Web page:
SECONDARY NUTRIENTS

CALCIUM

  • Utilized for continuous cell division and formation
  • Involved in nitrogen metabolism
  • Reduces plant respiration
  • Aids translocation of photosynthesis from leaves of fruiting organs
  • Increases fruit set
  • Essential for nut development on peanuts
  • Stimulates microbial activity

MAGNESIUM

  • Key elements of chlorophyll production
  • Improves utilization and mobility of phosphorous
  • Activator and component of many plant enzymes
  • Directly related to grass tetany
  • Increases iron utilization in plants
  • Influences earliness and uniformity of maturity

SULPHUR

  • Integral part of amino acids
  • Helps develop enzymes and vitamins
  • Promotes nodule formation on legumes
  • Aids in seed production
  • Necessary in chlorophyll formation

MICRONUTRIENTS

BORON

  • Essential of germination of pollen grains and growth of pollen tubes
  • Essential for seeds and cell wall formation
  • Promotes maturity
  • Necessary for sugar translocation
  • Affects nitrogen and carbohydrate

CHLORINE

  • Not much information about its function
  • Interferes with P uptake
  • Enhances maturity of small grains on some soils

COPPER

  • Catalyzes several plant processes
  • Major function in photosynthesis
  • Major function in reproductive stages
  • Indirect role of chlorophyll production
  • Increases sugar content
  • Intensifies color
  • Improves flavor of fruits and vegetables

IRON

  • Promote formation of chlorophyll
  • Acts as an oxygen carrier
  • Reactions involving cell divisions and growth

MAGANESE

  • Functions as a part of certain enzyme systems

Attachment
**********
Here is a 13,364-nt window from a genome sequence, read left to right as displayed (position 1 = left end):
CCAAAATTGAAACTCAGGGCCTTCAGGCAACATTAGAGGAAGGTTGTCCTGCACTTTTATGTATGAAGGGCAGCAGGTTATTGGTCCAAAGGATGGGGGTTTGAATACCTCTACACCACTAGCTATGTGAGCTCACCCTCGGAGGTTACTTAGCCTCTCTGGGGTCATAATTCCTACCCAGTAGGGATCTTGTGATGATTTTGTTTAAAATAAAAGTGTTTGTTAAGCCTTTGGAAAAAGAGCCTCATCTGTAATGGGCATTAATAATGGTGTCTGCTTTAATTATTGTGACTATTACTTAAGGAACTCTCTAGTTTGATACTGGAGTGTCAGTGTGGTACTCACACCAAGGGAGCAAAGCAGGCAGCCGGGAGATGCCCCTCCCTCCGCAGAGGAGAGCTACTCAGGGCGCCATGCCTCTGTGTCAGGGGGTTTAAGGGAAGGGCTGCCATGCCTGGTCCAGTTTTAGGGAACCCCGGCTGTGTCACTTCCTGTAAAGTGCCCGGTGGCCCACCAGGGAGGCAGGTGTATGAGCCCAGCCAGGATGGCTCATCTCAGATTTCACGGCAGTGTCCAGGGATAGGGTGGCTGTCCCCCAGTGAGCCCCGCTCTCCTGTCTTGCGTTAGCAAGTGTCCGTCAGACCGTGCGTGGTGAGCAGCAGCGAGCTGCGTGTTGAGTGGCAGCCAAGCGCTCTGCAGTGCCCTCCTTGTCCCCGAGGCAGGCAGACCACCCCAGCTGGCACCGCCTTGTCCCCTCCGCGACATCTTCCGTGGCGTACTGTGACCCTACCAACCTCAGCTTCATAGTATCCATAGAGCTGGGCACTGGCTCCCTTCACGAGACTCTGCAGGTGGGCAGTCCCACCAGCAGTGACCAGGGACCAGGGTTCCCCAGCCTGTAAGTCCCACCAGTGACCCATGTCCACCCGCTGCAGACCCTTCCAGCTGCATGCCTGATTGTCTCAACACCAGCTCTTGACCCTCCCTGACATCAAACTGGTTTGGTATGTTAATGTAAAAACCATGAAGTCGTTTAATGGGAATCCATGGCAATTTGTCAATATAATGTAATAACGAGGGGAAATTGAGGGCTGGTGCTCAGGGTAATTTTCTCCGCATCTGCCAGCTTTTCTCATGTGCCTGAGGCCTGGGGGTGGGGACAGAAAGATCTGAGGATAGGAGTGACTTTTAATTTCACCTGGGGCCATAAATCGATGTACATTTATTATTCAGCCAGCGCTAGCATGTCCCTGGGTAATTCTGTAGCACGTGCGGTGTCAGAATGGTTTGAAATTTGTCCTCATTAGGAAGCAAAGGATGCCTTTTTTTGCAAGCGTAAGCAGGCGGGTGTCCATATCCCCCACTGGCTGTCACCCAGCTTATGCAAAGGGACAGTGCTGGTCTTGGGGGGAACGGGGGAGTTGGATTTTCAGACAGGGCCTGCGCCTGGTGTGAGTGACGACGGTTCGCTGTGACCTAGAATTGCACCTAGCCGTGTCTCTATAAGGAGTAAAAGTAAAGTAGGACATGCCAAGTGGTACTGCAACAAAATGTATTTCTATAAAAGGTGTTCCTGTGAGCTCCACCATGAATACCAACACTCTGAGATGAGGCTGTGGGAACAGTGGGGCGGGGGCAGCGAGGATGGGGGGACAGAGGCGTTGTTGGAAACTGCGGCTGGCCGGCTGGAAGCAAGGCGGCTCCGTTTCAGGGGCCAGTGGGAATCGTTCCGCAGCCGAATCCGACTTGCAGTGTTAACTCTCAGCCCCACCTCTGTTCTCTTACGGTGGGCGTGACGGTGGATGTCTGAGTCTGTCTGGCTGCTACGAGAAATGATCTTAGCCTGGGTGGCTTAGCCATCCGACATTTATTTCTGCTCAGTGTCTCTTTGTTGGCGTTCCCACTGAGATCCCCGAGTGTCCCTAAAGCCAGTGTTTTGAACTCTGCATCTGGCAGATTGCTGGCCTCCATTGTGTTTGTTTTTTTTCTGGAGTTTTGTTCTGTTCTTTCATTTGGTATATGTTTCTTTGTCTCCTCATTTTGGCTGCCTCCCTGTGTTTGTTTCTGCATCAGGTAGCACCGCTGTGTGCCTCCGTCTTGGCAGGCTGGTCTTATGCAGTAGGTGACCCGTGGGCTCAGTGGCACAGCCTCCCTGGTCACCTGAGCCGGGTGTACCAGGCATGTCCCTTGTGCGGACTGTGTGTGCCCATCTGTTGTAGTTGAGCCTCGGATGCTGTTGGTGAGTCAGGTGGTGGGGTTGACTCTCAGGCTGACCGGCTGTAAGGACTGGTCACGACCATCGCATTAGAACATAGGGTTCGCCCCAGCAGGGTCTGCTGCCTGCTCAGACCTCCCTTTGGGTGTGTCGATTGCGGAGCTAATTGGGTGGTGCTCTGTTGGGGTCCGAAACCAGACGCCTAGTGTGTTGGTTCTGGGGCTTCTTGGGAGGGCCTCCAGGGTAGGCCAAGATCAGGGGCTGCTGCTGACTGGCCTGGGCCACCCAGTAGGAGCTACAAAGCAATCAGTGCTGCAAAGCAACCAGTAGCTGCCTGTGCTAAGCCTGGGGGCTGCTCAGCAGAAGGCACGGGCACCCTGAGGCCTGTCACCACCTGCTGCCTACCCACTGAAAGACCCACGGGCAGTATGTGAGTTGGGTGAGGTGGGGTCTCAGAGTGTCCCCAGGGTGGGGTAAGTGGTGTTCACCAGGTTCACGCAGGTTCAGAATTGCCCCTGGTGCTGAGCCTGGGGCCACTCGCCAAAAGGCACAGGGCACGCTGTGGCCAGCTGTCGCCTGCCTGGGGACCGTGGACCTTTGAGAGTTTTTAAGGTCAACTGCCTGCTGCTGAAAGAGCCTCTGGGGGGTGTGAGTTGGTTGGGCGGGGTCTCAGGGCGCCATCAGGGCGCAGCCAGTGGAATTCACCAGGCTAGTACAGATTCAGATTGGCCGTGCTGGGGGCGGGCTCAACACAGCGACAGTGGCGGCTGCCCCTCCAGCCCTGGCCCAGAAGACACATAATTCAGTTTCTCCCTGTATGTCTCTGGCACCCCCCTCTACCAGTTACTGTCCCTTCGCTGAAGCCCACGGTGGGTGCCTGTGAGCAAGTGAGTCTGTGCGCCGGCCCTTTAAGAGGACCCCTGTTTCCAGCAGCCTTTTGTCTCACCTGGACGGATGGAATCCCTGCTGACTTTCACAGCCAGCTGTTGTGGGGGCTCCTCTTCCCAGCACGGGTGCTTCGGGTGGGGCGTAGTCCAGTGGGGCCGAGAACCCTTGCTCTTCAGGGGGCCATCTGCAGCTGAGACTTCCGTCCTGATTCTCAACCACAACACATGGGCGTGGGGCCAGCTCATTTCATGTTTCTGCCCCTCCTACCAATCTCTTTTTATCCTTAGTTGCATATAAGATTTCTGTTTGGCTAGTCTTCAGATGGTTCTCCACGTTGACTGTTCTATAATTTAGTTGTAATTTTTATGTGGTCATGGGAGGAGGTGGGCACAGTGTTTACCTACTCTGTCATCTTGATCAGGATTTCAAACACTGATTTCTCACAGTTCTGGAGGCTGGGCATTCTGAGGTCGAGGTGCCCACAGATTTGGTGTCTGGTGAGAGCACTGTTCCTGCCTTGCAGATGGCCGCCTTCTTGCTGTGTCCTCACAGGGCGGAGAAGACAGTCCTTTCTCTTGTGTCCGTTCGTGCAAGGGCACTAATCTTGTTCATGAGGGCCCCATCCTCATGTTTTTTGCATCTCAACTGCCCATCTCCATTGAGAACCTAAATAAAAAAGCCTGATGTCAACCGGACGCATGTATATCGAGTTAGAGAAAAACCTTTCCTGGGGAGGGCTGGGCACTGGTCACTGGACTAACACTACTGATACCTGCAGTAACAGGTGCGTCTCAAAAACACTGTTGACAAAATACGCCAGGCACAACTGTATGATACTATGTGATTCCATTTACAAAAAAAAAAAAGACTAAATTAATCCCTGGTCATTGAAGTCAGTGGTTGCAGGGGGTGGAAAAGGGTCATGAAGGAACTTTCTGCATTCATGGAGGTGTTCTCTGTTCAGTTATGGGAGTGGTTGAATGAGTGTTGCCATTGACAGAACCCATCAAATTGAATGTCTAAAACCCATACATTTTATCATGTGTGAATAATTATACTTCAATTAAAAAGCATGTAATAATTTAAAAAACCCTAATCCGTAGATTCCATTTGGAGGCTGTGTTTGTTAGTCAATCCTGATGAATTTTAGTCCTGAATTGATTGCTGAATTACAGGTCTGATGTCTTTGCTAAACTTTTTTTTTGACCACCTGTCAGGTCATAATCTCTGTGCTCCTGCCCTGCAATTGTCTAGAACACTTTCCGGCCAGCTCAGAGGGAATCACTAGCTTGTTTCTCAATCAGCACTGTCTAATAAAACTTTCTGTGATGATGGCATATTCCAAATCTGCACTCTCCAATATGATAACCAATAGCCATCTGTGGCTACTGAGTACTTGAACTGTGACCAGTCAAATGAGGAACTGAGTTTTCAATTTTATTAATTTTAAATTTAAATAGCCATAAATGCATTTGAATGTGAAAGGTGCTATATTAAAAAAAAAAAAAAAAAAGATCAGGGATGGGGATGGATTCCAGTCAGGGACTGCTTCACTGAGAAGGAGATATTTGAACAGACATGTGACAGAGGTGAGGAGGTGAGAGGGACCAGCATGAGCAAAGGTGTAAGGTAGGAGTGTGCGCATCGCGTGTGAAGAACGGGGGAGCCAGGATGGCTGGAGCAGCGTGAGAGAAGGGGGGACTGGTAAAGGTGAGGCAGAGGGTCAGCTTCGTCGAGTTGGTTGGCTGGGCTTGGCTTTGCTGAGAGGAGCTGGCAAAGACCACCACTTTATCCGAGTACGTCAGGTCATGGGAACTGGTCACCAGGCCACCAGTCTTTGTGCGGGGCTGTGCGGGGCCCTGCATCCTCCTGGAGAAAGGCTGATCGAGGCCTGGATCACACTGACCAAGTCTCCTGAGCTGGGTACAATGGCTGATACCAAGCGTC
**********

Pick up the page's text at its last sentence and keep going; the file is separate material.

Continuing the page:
• Aids in chlorophyll synthesis
  • Increases the availability of P and Ca

MOLYBDENUM

  • Required to form the enzyme “nitrate reductas” which reduces nitrates to ammonium in plant
  • Aids in the formation of legume nodules
  • Needed to convert inorganic phosphates to organic forms in the plants

ZINC

  • Aids in growth hormones and enzyme system
  • Necessary for chlorophyll production
  • Necessary for carbohydrate formation
  • Necessary for starch formation
  • Aids in seed formation
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This weekend’s event

Due to legal issues, the event Calcium Products has been planning (to be held March 30-31, 2012) will now be referred to as The Summit.

Pre-registration is no longer available. Tickets will be sold at the door. We will begin at 8 a.m. on Friday and 8 a.m. on Saturday. Both days are scheduled to be held at the Chicago Botanic Garden.

All updates about the event will be posted right here. Please stay tuned.

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GCSAA members – the unseen heroes of many a golf course!

Golf Course superintendents’ work is often seen, but they are rarely seen or their work realized. It is not an uncommon practice for the maintenance staff at a golf facility to be up working well before the sun comes up.

As a PGA member since 1999, I certainly appreciate the hard work and dedication it takes to be in the golf industry, but I know it takes even more hard work and dedication to be in charge of the grounds and maintenance. More times than not, GCSAA members and their colleagues do not get the accolades they deserve. I consider golf course superintendents the unsung heros of the golf industry.

Next time you see your golf course superintendent keep in mind, their jobs are often 24/7 shifts. It takes time, patience, flexibility, and supreme organization to manage 100 acres or more of managed turf, not to mention their staff and their families.

Yes, it is true; superintendents do mow grass, rake bunkers and pick up trash but consider this:

 

YOUR GCSAA MEMBER IS ALSO:

An ambassador for your facility

An environmental steward

A mentor to their staff

An agronomist for the facility

A communicator to the membership

Facility manager for the ground department

Human resources director for their area

OSHA director

Financial planner managing the facility’s largest portion of the budget

Material scheduler and planner

Landscape and golf course architect

A certified, licensed applicator

An artist

A mechanic

An irrigation technician

Meteorologist

Public speaker

An educator